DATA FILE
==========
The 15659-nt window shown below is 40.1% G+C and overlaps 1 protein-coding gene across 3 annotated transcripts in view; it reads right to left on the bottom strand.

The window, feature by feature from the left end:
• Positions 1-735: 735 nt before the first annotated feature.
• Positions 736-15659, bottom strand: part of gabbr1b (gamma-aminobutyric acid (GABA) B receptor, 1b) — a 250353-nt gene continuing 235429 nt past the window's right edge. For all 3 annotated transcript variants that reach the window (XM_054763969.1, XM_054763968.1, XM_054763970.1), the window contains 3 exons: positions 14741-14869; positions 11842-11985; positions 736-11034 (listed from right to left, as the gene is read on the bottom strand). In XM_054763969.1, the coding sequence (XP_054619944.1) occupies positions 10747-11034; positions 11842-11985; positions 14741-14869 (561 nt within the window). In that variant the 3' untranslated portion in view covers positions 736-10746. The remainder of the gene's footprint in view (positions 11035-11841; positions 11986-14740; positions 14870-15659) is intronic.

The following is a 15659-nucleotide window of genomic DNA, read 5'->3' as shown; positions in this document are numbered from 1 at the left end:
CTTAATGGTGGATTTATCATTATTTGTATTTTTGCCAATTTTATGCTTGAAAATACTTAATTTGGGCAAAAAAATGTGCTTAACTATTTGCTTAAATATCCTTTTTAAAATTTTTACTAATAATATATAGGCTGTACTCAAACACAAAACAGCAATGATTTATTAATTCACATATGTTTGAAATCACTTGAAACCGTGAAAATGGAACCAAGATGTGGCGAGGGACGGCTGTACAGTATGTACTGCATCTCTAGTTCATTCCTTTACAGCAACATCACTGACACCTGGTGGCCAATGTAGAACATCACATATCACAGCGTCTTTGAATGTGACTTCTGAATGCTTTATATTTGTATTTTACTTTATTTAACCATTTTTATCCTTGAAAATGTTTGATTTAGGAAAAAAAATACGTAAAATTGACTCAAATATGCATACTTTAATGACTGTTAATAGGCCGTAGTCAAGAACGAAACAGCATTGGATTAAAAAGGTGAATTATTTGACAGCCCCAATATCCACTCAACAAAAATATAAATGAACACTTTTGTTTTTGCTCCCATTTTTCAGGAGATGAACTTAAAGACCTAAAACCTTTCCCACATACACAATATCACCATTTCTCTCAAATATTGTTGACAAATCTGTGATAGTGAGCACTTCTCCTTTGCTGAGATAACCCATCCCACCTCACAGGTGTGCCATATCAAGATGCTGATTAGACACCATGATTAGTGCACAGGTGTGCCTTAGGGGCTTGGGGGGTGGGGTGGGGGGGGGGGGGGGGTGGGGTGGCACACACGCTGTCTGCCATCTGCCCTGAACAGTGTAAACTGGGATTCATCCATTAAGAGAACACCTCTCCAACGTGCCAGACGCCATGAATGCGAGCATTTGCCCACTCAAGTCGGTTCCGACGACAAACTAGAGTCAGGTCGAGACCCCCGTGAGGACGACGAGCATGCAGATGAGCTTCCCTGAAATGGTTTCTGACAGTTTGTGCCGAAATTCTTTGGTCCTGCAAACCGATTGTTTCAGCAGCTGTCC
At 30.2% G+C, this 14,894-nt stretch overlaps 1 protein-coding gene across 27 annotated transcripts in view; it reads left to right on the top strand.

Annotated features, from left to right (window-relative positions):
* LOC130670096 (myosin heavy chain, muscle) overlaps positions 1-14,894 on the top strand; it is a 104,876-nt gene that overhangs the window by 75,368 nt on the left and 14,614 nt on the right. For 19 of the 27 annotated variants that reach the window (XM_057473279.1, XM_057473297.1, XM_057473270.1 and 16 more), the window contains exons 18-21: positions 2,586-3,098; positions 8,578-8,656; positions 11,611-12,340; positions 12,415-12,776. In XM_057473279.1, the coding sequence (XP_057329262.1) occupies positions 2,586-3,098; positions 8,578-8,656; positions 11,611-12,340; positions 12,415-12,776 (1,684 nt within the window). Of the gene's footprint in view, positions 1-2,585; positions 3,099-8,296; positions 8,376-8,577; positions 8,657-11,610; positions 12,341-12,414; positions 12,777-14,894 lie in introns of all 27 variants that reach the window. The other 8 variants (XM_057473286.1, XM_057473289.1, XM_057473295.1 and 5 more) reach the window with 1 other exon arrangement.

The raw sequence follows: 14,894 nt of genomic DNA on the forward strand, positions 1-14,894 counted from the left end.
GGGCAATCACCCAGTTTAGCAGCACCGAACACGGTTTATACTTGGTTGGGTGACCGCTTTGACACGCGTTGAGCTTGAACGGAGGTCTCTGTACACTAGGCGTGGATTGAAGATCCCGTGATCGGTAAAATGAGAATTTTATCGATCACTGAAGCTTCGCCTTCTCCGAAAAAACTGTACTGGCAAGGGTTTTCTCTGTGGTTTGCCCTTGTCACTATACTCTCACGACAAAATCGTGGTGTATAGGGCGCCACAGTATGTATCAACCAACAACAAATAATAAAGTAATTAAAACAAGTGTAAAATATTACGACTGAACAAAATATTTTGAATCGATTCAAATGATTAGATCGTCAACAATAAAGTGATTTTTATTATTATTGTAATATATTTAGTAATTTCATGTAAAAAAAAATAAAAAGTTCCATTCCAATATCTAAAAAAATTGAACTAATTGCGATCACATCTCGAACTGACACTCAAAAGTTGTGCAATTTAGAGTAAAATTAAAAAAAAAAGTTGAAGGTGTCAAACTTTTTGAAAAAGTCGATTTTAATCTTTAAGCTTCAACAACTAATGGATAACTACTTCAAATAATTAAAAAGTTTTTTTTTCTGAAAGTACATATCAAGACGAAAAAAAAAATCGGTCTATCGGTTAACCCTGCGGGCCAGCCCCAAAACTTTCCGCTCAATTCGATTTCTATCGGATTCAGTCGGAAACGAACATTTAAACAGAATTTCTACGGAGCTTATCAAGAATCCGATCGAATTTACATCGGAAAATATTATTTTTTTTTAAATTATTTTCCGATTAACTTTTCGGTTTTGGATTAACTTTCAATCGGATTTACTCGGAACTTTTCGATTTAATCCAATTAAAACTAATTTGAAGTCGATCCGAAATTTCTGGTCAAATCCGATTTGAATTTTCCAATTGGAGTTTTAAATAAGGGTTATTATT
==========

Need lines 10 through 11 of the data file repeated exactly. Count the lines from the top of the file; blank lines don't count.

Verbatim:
The raw sequence follows: 14,894 nt of genomic DNA on the forward strand, positions 1-14,894 counted from the left end.
GGGCAATCACCCAGTTTAGCAGCACCGAACACGGTTTATACTTGGTTGGGTGACCGCTTTGACACGCGTTGAGCTTGAACGGAGGTCTCTGTACACTAGGCGTGGATTGAAGATCCCGTGATCGGTAAAATGAGAATTTTATCGATCACTGAAGCTTCGCCTTCTCCGAAAAAACTGTACTGGCAAGGGTTTTCTCTGTGGTTTGCCCTTGTCACTATACTCTCACGACAAAATCGTGGTGTATAGGGCGCCACAGTATGTATCAACCAACAACAAATAATAAAGTAATTAAAACAAGTGTAAAATATTACGACTGAACAAAATATTTTGAATCGATTCAAATGATTAGATCGTCAACAATAAAGTGATTTTTATTATTATTGTAATATATTTAGTAATTTCATGTAAAAAAAAATAAAAAGTTCCATTCCAATATCTAAAAAAATTGAACTAATTGCGATCACATCTCGAACTGACACTCAAAAGTTGTGCAATTTAGAGTAAAATTAAAAAAAAAAGTTGAAGGTGTCAAACTTTTTGAAAAAGTCGATTTTAATCTTTAAGCTTCAACAACTAATGGATAACTACTTCAAATAATTAAAAAGTTTTTTTTTCTGAAAGTACATATCAAGACGAAAAAAAAAATCGGTCTATCGGTTAACCCTGCGGGCCAGCCCCAAAACTTTCCGCTCAATTCGATTTCTATCGGATTCAGTCGGAAACGAACATTTAAACAGAATTTCTACGGAGCTTATCAAGAATCCGATCGAATTTACATCGGAAAATATTATTTTTTTTTAAATTATTTTCCGATTAACTTTTCGGTTTTGGATTAACTTTCAATCGGATTTACTCGGAACTTTTCGATTTAATCCAATTAAAACTAATTTGAAGTCGATCCGAAATTTCTGGTCAAATCCGATTTGAATTTTCCAATTGGAGTTTTAAATAAGGGTTATTATT